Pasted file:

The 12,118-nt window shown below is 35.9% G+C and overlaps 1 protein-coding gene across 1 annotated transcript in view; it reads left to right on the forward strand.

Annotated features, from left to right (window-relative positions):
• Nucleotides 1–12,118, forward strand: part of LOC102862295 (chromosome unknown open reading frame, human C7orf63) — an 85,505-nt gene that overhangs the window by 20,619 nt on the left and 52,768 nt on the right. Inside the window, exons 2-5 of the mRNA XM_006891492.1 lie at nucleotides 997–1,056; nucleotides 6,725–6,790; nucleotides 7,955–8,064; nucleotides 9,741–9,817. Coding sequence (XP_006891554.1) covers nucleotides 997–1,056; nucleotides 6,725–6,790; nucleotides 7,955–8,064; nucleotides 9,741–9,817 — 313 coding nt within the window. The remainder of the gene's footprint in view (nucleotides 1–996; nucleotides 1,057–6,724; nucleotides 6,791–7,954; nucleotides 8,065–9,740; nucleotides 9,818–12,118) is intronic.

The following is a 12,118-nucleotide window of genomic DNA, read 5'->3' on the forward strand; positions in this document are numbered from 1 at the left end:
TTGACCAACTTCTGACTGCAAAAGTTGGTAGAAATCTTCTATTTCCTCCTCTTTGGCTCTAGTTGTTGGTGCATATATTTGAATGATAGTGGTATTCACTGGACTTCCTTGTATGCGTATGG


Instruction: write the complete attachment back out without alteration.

The 12,118-nt window shown below is 35.9% G+C and overlaps 1 protein-coding gene across 1 annotated transcript in view; it reads left to right on the forward strand.

Annotated features, from left to right (window-relative positions):
• Nucleotides 1–12,118, forward strand: part of LOC102862295 (chromosome unknown open reading frame, human C7orf63) — an 85,505-nt gene that overhangs the window by 20,619 nt on the left and 52,768 nt on the right. Inside the window, exons 2-5 of the mRNA XM_006891492.1 lie at nucleotides 997–1,056; nucleotides 6,725–6,790; nucleotides 7,955–8,064; nucleotides 9,741–9,817. Coding sequence (XP_006891554.1) covers nucleotides 997–1,056; nucleotides 6,725–6,790; nucleotides 7,955–8,064; nucleotides 9,741–9,817 — 313 coding nt within the window. The remainder of the gene's footprint in view (nucleotides 1–996; nucleotides 1,057–6,724; nucleotides 6,791–7,954; nucleotides 8,065–9,740; nucleotides 9,818–12,118) is intronic.

The following is a 12,118-nucleotide window of genomic DNA, read 5'->3' on the forward strand; positions in this document are numbered from 1 at the left end:
TTGACCAACTTCTGACTGCAAAAGTTGGTAGAAATCTTCTATTTCCTCCTCTTTGGCTCTAGTTGTTGGTGCATATATTTGAATGATAGTGGTATTCACTGGACTTCCTTGTATGCGTATGG